Israel's military command said two of its soldiers were killed and 42 wounded in the assault.

The three major highways used in the southern attack parallel the coast, one being the coastal road through the neighborhood of Janah, the other the Avenue Camille Chamoun that flanks the Sabra and Shatila Palestinian refugee camps, and the third, the airport road extension of Avenue Jamal, which passes by the Shatila camp's eastern flank.

The westernmost Israeli column on the coastal road moved along the four-lane Avenue Ramlet el Baidah, site of the still-incomplete new U.S. Embassy building. It reportedly had reached the intersection with the major west-east boulevard, Corniche Mazraa, that divides the southern part of West Beirut from the more populated residential district to the north.

Fourteen Israeli gunboats had taken up station just offshore from West Beirut and had lobbed cannon shells into the Ramlet el Baidah Avenue north of the tank formation to clear it. Scattered cannon fire rained also into the Raouche district north of Corniche Mazraa, which had been badly bombed and shelled by the Israelis during their summer-long siege.

The Lebanese state radio announced that the Israelis had also moved into the Palestinian shantytown of Sabra, one of the PLO's former base areas.

By nightfall, some of the Israeli advance columns were reported by police officials as having gone as deep as 2 1/2 miles into the city.

The northern Israeli move pushed into the warren of shell-pocked buildings of the former PLO neighborhood of Fakhani, just north of the two camps.

Another Israeli force moved into West Beirut's old Jewish quarter of Wadi Abu Jamil in the old commercial district south of the port tonight. Lebanese police said it appeared to be moving toward the Murr Tower, an uncompleted 40-story skyscraper that was abandoned last week by leftist militiamen.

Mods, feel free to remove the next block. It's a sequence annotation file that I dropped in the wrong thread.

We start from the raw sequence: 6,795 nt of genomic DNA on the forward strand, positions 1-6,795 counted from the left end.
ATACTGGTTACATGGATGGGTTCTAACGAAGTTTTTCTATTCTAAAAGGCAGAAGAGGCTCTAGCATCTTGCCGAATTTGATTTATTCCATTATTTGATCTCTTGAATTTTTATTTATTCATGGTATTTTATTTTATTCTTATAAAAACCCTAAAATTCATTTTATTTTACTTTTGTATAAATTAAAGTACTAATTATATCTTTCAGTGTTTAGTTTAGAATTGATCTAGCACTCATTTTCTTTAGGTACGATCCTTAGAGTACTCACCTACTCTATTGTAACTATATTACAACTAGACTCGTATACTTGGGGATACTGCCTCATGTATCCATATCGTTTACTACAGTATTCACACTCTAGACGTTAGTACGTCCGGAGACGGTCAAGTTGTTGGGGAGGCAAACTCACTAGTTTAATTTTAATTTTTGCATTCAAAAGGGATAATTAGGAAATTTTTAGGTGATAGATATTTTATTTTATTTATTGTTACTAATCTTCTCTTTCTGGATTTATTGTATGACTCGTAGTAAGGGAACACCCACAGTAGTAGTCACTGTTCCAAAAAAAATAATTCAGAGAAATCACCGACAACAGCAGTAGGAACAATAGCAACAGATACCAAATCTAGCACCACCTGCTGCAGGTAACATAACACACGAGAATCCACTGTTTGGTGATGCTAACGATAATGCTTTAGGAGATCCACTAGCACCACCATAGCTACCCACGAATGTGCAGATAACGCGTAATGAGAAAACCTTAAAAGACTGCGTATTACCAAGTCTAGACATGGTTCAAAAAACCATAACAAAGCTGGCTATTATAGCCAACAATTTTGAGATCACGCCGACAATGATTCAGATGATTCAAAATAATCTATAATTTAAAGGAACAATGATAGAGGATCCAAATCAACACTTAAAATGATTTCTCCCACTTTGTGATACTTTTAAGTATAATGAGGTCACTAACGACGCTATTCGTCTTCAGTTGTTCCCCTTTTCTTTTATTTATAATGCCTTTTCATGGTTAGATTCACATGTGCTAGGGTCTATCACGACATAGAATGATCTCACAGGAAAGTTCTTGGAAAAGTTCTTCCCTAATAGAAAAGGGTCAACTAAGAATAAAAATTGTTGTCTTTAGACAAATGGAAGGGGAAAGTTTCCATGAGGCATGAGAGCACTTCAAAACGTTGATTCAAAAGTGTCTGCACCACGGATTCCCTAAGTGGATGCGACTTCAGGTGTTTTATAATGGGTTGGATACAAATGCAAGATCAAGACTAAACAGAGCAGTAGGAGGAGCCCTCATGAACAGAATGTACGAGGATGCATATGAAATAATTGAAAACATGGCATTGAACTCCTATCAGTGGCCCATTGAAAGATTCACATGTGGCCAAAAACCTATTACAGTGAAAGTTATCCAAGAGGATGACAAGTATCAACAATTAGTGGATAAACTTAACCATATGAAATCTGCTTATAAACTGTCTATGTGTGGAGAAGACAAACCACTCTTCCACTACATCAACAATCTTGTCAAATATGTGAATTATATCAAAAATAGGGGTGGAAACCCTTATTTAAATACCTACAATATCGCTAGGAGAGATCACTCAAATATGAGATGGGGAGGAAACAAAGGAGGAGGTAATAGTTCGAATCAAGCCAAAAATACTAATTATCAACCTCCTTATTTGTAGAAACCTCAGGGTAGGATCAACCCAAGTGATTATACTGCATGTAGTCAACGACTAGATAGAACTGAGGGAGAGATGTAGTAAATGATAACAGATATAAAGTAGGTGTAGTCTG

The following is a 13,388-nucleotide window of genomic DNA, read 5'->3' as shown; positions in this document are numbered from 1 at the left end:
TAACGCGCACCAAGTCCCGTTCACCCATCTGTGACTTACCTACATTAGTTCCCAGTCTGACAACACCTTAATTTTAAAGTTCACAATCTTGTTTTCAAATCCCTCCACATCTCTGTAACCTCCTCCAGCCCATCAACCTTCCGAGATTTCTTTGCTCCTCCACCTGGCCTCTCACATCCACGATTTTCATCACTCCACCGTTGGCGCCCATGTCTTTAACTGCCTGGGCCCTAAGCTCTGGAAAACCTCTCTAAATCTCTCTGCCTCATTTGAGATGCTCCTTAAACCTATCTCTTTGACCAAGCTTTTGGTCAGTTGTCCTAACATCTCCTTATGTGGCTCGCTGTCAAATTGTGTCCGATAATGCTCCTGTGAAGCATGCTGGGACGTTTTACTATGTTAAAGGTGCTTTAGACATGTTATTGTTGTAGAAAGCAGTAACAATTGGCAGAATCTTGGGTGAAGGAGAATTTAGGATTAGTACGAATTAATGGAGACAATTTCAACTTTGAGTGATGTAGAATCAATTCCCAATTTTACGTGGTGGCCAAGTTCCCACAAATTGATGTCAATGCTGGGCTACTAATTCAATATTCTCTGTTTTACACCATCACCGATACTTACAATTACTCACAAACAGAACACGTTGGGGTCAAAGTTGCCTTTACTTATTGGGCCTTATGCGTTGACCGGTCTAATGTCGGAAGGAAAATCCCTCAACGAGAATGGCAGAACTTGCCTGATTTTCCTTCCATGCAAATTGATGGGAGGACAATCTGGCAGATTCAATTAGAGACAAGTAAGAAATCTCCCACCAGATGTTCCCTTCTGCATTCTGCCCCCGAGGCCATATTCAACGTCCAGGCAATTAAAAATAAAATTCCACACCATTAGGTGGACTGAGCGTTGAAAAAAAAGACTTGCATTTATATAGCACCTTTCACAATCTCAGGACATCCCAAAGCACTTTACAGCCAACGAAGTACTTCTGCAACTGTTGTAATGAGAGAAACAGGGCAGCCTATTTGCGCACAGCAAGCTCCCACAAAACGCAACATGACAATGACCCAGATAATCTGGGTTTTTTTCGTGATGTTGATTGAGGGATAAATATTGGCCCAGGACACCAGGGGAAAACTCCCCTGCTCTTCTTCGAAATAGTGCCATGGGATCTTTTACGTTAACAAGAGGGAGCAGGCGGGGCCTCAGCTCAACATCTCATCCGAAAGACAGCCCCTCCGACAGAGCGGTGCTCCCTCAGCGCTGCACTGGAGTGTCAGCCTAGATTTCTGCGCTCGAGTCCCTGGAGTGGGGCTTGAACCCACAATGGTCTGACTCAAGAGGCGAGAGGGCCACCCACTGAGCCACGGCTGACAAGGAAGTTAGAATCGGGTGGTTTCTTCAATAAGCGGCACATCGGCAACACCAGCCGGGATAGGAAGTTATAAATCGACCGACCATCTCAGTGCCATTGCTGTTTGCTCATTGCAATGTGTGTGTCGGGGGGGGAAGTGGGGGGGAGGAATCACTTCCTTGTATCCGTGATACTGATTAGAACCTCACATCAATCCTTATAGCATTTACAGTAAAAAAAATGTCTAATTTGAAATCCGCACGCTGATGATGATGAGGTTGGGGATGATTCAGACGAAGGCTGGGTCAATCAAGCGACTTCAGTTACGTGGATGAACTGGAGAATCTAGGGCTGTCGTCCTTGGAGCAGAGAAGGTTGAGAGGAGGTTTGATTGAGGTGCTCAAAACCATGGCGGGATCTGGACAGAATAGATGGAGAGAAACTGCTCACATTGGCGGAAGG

In the northernmost move, an Israeli armored column, made up of 10 U.S.-made M60 tanks and nine armored personnel carriers, advanced through the port's western gate four blocks into the zone of abandoned and rubble-strewn buildings that form the Green Line. The column earlier had been moved into the port area that was abandoned only two days before by the last French contingent of the multinational force that had supervised the PLO's withdrawal.

The area was being defended by the left-wing Morabitoun militia, that had taken over positions held by the Syrian-dominated Palestine Liberation Army prior to its evacuation.

Israeli tank shells crashed sporadically around the burned-out Holiday Inn and the gutted waterfront Hotel St. Georges.

The attacks caused panic among West Beirut residents just as they were reeling from the news that Gemayel, who many of them originally opposed but had been coming around to accepting, had been killed.

Meanwhile, the Lebanese government announced today that the bomb that blew up the local headquarters of Gemayel's Phalange Party in East Beirut's Ashrafiyea district yesterday had killed 26 party aides of the president-elect and wounded 60 others.

The bomb, estimated by Phalange Party munitions experts as having been made up of 440 pounds of TNT, blew out the three-story Phalange Party building 20 minutes after Gemayel had arrived there.

The government said Gemayel's body had been badly mangled in the explosion.

Gemayel, who had many enemies, among fellow Christians whom he had warred against in his rise to power and among the Moslems he fought during the civil war, was elected against strong Moslem opposition Aug. 23. He was to have been inaugurated for a six-year term Sept. 23.

His funeral was conducted this afternoon at Bikfaya, the town where he was born. As Lebanese political leaders, Christians and Moslems alike, gathered there, the sounds of the Israeli attacks could be heard in the coastal plain.